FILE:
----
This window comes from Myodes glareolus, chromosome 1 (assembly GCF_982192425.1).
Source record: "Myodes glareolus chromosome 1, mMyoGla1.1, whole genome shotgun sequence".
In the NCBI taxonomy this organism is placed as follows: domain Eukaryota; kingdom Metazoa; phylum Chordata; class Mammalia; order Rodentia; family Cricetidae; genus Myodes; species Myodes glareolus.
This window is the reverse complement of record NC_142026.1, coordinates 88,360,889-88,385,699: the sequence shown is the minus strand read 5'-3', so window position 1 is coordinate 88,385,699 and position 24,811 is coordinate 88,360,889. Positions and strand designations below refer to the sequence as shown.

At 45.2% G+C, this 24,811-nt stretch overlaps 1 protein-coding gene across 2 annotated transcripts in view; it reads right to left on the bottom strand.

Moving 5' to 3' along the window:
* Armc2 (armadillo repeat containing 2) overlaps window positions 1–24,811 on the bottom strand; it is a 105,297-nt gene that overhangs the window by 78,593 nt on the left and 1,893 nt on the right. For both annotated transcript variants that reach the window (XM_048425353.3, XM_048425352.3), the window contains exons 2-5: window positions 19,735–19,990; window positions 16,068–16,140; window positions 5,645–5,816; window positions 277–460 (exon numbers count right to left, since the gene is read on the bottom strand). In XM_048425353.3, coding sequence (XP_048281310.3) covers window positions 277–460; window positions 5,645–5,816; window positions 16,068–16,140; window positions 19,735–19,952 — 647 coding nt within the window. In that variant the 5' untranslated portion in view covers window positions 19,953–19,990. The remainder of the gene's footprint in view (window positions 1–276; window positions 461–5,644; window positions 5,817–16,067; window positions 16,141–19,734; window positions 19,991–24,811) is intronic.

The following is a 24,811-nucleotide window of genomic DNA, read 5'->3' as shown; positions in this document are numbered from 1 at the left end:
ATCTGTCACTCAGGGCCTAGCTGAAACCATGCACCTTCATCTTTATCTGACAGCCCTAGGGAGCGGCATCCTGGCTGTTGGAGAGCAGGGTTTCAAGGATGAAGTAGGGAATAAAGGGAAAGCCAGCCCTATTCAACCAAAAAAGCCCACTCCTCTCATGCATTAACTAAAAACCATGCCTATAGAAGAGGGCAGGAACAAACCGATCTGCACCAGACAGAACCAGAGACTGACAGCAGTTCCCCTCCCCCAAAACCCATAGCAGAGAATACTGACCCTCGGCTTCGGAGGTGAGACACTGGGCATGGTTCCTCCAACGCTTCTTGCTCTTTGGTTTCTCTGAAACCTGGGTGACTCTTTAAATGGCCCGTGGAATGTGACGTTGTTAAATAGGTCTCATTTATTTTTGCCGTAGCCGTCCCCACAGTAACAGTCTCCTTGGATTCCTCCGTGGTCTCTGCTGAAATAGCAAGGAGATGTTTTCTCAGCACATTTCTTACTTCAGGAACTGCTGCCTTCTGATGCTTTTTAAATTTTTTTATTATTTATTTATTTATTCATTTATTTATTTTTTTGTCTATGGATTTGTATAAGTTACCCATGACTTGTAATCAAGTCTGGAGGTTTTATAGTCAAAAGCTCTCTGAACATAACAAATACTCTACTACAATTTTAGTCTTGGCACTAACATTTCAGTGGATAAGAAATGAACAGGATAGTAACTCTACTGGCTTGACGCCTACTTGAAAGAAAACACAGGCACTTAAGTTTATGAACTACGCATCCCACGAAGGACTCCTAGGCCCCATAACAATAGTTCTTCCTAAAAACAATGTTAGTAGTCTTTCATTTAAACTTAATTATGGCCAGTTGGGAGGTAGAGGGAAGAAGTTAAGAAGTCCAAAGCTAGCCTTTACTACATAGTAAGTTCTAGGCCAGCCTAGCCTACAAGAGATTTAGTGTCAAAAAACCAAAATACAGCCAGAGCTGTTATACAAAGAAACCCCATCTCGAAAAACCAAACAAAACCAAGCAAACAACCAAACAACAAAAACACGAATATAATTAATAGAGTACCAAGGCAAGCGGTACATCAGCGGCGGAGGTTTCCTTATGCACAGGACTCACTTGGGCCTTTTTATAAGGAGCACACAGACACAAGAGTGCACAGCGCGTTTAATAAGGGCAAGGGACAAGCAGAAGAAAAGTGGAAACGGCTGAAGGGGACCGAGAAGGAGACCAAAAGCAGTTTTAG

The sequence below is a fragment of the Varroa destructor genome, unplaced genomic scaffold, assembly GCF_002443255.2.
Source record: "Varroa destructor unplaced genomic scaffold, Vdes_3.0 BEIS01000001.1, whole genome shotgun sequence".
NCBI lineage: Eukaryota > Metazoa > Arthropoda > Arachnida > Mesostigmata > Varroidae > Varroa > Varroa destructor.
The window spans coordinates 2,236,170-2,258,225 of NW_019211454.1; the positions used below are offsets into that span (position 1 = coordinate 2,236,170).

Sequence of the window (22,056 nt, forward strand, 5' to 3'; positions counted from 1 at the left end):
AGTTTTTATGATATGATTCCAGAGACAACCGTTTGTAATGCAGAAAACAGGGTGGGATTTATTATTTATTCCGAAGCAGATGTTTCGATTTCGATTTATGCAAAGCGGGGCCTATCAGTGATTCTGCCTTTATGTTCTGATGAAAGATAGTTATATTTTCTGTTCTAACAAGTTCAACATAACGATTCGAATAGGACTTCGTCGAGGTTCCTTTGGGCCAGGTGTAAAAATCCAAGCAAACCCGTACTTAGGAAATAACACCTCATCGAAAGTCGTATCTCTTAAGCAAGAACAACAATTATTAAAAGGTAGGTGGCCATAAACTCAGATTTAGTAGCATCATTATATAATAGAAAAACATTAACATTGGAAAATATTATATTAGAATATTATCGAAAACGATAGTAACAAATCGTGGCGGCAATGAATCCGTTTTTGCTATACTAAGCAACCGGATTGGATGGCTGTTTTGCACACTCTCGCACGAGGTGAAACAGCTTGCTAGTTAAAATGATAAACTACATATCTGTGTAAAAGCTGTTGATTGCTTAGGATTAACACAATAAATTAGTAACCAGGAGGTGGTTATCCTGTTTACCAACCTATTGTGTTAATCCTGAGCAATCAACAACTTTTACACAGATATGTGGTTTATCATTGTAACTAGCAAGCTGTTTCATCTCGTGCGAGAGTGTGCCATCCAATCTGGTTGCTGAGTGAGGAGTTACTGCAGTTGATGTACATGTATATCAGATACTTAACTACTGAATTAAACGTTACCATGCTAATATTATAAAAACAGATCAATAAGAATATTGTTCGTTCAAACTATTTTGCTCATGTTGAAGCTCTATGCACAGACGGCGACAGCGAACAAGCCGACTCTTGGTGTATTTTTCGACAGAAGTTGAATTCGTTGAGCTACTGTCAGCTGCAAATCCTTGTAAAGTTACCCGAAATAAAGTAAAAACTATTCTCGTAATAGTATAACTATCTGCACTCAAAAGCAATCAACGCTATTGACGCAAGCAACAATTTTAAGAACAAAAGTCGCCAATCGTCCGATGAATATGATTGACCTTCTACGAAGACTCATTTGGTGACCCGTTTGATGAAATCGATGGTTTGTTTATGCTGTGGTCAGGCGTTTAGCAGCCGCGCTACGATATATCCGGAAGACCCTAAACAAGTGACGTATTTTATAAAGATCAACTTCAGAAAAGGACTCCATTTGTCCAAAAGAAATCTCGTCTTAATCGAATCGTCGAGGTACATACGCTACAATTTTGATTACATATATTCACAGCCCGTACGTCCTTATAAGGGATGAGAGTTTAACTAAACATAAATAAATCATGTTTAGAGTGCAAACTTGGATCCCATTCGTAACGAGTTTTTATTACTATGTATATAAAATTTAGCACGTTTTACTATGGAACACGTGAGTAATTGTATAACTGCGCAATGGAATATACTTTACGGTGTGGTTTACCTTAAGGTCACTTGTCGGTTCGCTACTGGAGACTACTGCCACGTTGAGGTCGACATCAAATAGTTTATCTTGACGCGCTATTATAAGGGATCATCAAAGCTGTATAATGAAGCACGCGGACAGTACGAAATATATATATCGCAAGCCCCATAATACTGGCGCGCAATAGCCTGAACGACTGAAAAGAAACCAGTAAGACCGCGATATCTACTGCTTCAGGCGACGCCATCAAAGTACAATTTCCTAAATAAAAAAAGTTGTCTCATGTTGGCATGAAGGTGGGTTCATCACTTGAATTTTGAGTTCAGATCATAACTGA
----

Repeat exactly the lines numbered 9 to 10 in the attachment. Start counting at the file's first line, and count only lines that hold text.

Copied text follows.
ATCTGTCACTCAGGGCCTAGCTGAAACCATGCACCTTCATCTTTATCTGACAGCCCTAGGGAGCGGCATCCTGGCTGTTGGAGAGCAGGGTTTCAAGGATGAAGTAGGGAATAAAGGGAAAGCCAGCCCTATTCAACCAAAAAAGCCCACTCCTCTCATGCATTAACTAAAAACCATGCCTATAGAAGAGGGCAGGAACAAACCGATCTGCACCAGACAGAACCAGAGACTGACAGCAGTTCCCCTCCCCCAAAACCCATAGCAGAGAATACTGACCCTCGGCTTCGGAGGTGAGACACTGGGCATGGTTCCTCCAACGCTTCTTGCTCTTTGGTTTCTCTGAAACCTGGGTGACTCTTTAAATGGCCCGTGGAATGTGACGTTGTTAAATAGGTCTCATTTATTTTTGCCGTAGCCGTCCCCACAGTAACAGTCTCCTTGGATTCCTCCGTGGTCTCTGCTGAAATAGCAAGGAGATGTTTTCTCAGCACATTTCTTACTTCAGGAACTGCTGCCTTCTGATGCTTTTTAAATTTTTTTATTATTTATTTATTTATTCATTTATTTATTTTTTTGTCTATGGATTTGTATAAGTTACCCATGACTTGTAATCAAGTCTGGAGGTTTTATAGTCAAAAGCTCTCTGAACATAACAAATACTCTACTACAATTTTAGTCTTGGCACTAACATTTCAGTGGATAAGAAATGAACAGGATAGTAACTCTACTGGCTTGACGCCTACTTGAAAGAAAACACAGGCACTTAAGTTTATGAACTACGCATCCCACGAAGGACTCCTAGGCCCCATAACAATAGTTCTTCCTAAAAACAATGTTAGTAGTCTTTCATTTAAACTTAATTATGGCCAGTTGGGAGGTAGAGGGAAGAAGTTAAGAAGTCCAAAGCTAGCCTTTACTACATAGTAAGTTCTAGGCCAGCCTAGCCTACAAGAGATTTAGTGTCAAAAAACCAAAATACAGCCAGAGCTGTTATACAAAGAAACCCCATCTCGAAAAACCAAACAAAACCAAGCAAACAACCAAACAACAAAAACACGAATATAATTAATAGAGTACCAAGGCAAGCGGTACATCAGCGGCGGAGGTTTCCTTATGCACAGGACTCACTTGGGCCTTTTTATAAGGAGCACACAGACACAAGAGTGCACAGCGCGTTTAATAAGGGCAAGGGACAAGCAGAAGAAAAGTGGAAACGGCTGAAGGGGACCGAGAAGGAGACCAAAAGCAGTTTTAG

The sequence below is a fragment of the Varroa destructor genome, unplaced genomic scaffold, assembly GCF_002443255.2.